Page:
So much of the Christian life seems to be about “going out”. We are called to go out to proclaim the good news. We go out to share Christ’s love. We go out to serve others. This is good and authentic to our faith and it is the mandate that Christ has given us as Church to proclaim the good news to the ends of the earth.
That being said, it is interesting to note that Holy Week – the most sacred days of our year as Christians – is a time of “gathering in”. This is appropriate and right, I believe, because Jesus, himself, wants this time with his disciples. More than just a remembering on our part; Jesus desires to spend these days with us.
In chapter thirteen of John’s Gospel we read the evangelist’s account of the Last Supper. John begins by setting the context as being the time of the celebration of Passover. More so than the great Jewish feast; this is to be the time when our Lord will “pass over” death in order to return to the Father in triumph. Certainly our Lord is preparing himself for the hour which has arrived but, important to note, he is also much concerned to prepare his disciples. He knows that they will be tested over the next few days, he knows that one will betray him, that one will deny him and that they will flee and be afraid. He also knows that eventually they will be sent out into the whole earth to proclaim the good news. Jesus knows the weakness, limits and confusion of his disciples yet he loves them. Before the festival of the Passover, Jesus, knowing that his hour had come to pass from this world to the Father, having loved those who were his in the world, loved them to the end. (Jn. 13:1)
Scholars suggest that the Greek term “to the end” has two connotations. It can mean, “to the end of his life” and it can also mean, “to the very limit, the very maximum, of love”. Christ loves his disciples, his “little ones” to the fullest extent and he greatly desires to spend this time with them.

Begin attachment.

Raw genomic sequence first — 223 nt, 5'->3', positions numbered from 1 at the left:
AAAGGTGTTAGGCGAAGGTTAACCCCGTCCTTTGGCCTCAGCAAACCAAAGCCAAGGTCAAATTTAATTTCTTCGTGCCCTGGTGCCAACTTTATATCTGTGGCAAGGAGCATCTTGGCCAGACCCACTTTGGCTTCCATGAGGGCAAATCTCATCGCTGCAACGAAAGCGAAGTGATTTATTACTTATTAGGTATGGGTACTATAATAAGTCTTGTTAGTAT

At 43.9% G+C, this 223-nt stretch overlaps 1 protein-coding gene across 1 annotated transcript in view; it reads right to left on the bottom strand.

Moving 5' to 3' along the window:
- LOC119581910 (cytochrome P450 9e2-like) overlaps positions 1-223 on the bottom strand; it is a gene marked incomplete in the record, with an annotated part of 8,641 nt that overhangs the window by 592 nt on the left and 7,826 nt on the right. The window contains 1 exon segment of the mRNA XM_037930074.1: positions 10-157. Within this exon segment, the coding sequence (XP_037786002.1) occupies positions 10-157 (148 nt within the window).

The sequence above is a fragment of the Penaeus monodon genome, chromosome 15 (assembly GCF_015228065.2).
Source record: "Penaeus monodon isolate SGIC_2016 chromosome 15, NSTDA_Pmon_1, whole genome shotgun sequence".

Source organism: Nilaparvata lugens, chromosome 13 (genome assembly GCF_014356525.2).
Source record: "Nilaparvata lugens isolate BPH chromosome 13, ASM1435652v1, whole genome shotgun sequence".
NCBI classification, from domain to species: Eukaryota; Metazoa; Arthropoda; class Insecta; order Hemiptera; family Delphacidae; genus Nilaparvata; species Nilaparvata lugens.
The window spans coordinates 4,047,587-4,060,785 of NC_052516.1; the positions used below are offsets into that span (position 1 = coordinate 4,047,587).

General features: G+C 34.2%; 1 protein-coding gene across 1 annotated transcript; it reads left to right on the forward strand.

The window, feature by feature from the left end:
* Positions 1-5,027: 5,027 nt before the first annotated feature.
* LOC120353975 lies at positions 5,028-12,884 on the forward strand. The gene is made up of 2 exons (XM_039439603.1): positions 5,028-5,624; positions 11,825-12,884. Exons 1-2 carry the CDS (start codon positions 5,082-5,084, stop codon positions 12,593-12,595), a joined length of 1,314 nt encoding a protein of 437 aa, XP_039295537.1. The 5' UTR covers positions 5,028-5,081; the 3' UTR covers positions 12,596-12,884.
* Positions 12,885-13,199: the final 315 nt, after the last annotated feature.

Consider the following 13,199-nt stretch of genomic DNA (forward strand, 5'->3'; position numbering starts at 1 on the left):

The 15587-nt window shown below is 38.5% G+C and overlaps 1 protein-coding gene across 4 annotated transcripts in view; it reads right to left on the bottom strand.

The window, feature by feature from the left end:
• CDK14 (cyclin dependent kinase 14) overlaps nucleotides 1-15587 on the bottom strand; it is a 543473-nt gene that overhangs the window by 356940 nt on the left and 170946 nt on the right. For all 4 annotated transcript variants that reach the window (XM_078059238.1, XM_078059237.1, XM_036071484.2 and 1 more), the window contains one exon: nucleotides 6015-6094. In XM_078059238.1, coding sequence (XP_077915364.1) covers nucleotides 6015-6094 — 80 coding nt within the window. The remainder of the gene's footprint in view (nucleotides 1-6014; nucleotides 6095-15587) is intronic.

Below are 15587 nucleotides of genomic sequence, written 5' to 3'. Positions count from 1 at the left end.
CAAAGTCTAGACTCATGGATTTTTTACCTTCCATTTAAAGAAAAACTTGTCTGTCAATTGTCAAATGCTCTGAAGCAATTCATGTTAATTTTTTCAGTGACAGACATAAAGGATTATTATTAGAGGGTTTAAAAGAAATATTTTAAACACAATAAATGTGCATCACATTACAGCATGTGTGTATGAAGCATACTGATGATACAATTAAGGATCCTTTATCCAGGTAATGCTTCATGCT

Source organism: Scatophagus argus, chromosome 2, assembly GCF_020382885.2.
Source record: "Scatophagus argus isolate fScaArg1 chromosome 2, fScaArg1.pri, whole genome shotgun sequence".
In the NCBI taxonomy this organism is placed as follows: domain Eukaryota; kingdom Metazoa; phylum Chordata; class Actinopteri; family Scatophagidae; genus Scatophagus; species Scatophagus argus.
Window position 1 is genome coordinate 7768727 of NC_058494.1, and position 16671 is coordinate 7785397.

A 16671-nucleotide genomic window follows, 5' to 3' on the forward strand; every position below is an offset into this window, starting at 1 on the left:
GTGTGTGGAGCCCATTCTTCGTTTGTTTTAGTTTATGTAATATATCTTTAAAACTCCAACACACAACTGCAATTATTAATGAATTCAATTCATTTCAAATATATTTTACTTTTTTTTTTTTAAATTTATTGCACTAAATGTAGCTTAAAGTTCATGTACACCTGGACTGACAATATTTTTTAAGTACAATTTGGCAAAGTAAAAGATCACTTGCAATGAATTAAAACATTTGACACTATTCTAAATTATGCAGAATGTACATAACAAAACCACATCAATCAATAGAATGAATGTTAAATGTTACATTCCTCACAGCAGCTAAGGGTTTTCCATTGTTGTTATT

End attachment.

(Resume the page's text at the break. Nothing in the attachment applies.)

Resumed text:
There is a great tenderness of love that is being expressed in the account of the Last Supper. Jesus takes the role of the servant when he washes his disciples’ feet. Peter knows that this is a fundamental break with the prevailing custom of the time. It was the role of the servant, the slave to wash the feet of the guests not the role of the head of the household. Yet, Jesus is the head of the household who is willing to serve and he tells his disciples that they must do the same. They do not fully understand now but they will later. More than just a nice symbol, token or remembrance, this call to serve and die to self is the royal road on which the disciple directly encounters our Lord.
I give you a new commandment: love one another; you must love one another just as I have loved you. It is by your love for one another, that everyone will recognize you as my disciples. (Jn. 13:34-35) The love that we must have as Christians must be based in that very love that Christ has for us and it is in this love particularly that his little ones will be recognized as his disciples.
At this point Peter asks a question from which we all benefit; Simon Peter said, “Lord, where are your going?” Jesus replied, “Now you cannot follow me where I am going, but later you shall follow me.” Peter said to him, “Why can I not follow you now? I will lay down my life for you.” “Lay down your life for me?” answered Jesus. “In all truth I tell you, before the cock crows you will have disowned me three times.” (Jn. 13:36-38)
“Now you cannot follow me where I am going, but later you shall follow me.” Yes, later Peter will follow our Lord to the sacrifice of his own life and beyond that to the glory of eternity with God but there is another, even more fundamental, following implied here. Peter must first learn the way of love that our Lord has initiated at the Last Supper. Peter (the little one who balked at having his feet washed) is not yet ready to learn this true extent of love that the disciple of Christ is to be recognized by but he will be ready later. And it is by the royal road of this love that Peter will later be able to then let go of his very self, even to the point of death.
We are all so much like Peter. We all think we have so much figured out yet, in truth, we all have so much to learn but Christ loves us to the end.
These days are more than just a remembrance. These days are more than something we do to acknowledge our faith. Christ, our Lord, desires to spend these days with us.
Christ gathers us in and Christ loves us to the end.